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Acute peripheral neurologic lesions are a diverse group of disorders. By definition, they involve injury or disease in sensory and motor fibers outside of the central nervous system (CNS) extending to the neuromuscular junction. The peripheral nervous system (PNS) serves sensory, motor, and autonomic functions. The patient with a peripheral nerve lesion thus may have symptoms reflecting a disorder of any or a combination of these functions. Sensory symptoms may include numbness, tingling, dysesthesias, pain, or ataxia. Motor symptoms manifest as weakness. Autonomic disability may be noted as orthostasis, bowel or bladder dysfunction, gastroparesis, or sexual dysfunction. Acute peripheral neurologic processes may be due to Guillain-Barré syndrome, botulism, tick paralysis, focal compression, plexopathy, human immunodeficiency virus (HIV) disease, diabetic peripheral neuropathy, or others. Painful neuropathies alone are seen in approximately 15% of diabetics, 35% of HIV-positive patients, and 23% of patients with multiple sclerosis.1 Guillain-Barré syndrome or botulism has the potential to cause respiratory failure, so prompt recognition and treatment of these diseases is important. Most important, central processes, such as stroke or spinal cord injury, need exclusion before considering an acute peripheral lesion.


CNS and PNS neuroanatomy provides the best guide to distinguishing these lesions. Peripheral nerves contain varying amounts of motor, sensory, and autonomic fibers and follow well-described paths that make them prone to typical injuries. Thus, peripheral nerve lesions are more likely to be confined to one limb and to present with the involvement of multiple sensory modalities and motor symptoms. A typical example would be a nerve compression syndrome that involves weakness, numbness, and tingling in the upper forearm, which developed after the arm was in a peculiar position for a prolonged period during sleep and the symptoms of which worsen with change in position of the arm. However, weakness and numbness can be seen in both peripheral and central disorders. Hyporeflexia sometimes occurs with acute central lesions, but hyperreflexia and spasticity invariably develop with time. PNS disorders, like CNS diseases, can affect bulbar structures, resulting in diplopia, dysarthria, or dysphagia. Despite the potential overlap, CNS disorders frequently have other features that are not seen in peripheral diseases. For example, aphasia, apraxia, and vision loss are hallmarks of cortical disease. Perhaps the most important distinguishing component is the examination of deep tendon reflexes. Most CNS lesions will result in upper motor neuron signs: hyperreflexia, hypertonia (spasticity), and extensor plantar (Babinski) reflexes. The dorsiflexion of the great toe with fanning of remaining toes and flexion of the leg is a pathologic Babinski sign, indicating a central disruption of the pyramidal tract.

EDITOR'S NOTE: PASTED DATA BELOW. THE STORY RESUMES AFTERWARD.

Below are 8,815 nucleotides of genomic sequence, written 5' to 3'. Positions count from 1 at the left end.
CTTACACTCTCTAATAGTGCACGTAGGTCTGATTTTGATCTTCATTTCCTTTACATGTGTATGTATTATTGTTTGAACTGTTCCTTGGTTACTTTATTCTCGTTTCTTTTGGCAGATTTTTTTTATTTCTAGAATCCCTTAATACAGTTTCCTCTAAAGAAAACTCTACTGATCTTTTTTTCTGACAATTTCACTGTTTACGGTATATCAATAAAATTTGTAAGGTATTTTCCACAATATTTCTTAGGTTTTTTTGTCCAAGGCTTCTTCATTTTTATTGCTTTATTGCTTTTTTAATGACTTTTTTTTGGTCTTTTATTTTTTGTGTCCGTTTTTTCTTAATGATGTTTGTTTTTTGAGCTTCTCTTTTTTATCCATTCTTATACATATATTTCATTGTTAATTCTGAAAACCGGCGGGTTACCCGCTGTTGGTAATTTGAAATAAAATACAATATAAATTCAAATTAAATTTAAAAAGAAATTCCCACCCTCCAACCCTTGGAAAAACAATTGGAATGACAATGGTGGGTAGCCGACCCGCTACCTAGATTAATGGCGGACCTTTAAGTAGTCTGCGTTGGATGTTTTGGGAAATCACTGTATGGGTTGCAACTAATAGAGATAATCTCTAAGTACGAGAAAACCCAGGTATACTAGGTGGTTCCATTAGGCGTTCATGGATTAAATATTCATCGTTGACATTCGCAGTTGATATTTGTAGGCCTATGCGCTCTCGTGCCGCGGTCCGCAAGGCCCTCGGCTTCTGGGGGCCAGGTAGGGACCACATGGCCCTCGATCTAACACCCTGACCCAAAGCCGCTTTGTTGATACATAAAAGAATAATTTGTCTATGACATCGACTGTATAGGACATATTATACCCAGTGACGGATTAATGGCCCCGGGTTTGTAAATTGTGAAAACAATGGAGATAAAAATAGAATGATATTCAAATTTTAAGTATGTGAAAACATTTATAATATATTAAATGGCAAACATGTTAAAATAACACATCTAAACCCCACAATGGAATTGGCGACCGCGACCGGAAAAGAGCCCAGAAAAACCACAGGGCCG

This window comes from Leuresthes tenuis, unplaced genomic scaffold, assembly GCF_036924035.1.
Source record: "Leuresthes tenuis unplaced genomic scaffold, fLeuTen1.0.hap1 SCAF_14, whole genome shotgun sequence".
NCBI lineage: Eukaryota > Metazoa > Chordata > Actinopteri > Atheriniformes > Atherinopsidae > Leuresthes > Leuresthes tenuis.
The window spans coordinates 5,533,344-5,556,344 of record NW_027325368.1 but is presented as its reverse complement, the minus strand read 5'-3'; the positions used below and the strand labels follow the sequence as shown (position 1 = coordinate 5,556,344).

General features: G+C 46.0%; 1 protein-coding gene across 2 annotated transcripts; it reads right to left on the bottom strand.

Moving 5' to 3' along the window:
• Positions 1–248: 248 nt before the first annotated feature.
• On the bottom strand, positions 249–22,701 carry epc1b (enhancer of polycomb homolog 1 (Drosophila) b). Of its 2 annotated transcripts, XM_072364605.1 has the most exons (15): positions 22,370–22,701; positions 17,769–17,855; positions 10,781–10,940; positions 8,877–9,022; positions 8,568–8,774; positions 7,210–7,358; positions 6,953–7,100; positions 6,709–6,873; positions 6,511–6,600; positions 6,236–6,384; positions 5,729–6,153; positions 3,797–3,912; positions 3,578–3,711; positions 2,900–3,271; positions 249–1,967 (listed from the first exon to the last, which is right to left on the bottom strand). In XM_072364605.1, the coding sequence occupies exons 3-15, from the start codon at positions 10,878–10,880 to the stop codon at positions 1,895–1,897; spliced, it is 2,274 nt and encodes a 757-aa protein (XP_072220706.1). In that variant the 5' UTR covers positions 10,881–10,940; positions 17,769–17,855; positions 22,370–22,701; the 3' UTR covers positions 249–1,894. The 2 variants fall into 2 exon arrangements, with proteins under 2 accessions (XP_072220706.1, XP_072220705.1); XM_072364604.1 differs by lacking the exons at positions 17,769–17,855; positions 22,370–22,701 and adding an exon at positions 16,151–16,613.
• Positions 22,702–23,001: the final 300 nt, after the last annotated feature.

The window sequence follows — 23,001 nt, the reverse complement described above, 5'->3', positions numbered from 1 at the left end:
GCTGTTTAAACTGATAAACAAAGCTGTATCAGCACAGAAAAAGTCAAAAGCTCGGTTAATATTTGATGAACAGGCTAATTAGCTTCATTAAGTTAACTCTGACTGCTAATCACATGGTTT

Although there can be many similarities between patients with CNS and PNS lesions, the distinctions are generally clear (Table 166-1). Lateralization of weakness, hyperreflexia, positive Babinski sign, or any other CNS finding requires further investigation for a central rather than peripheral disorder.

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Table 166-1 Differentiating Central from Peripheral Nervous System Disorders

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